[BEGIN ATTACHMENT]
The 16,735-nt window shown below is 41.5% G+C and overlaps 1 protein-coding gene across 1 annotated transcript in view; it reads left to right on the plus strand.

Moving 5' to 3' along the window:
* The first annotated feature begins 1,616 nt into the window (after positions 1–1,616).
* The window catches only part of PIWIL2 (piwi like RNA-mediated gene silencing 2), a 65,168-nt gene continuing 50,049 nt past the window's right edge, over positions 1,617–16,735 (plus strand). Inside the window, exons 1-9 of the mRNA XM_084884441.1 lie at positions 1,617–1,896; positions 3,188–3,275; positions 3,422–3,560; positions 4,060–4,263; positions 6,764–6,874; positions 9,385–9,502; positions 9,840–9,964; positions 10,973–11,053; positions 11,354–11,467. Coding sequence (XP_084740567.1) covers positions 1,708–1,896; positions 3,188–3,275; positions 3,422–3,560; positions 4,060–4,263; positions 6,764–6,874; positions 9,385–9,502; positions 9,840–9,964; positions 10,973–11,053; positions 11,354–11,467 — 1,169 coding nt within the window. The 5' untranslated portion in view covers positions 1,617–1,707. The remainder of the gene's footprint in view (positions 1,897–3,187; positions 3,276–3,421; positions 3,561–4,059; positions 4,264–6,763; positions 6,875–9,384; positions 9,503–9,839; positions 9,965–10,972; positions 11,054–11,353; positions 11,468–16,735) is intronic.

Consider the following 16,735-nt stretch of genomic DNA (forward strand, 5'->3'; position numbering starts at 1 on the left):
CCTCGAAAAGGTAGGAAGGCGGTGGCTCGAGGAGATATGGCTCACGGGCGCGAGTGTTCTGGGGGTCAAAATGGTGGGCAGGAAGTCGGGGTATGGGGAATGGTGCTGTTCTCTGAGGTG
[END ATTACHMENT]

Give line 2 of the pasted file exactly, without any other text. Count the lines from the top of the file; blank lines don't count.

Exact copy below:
Moving 5' to 3' along the window: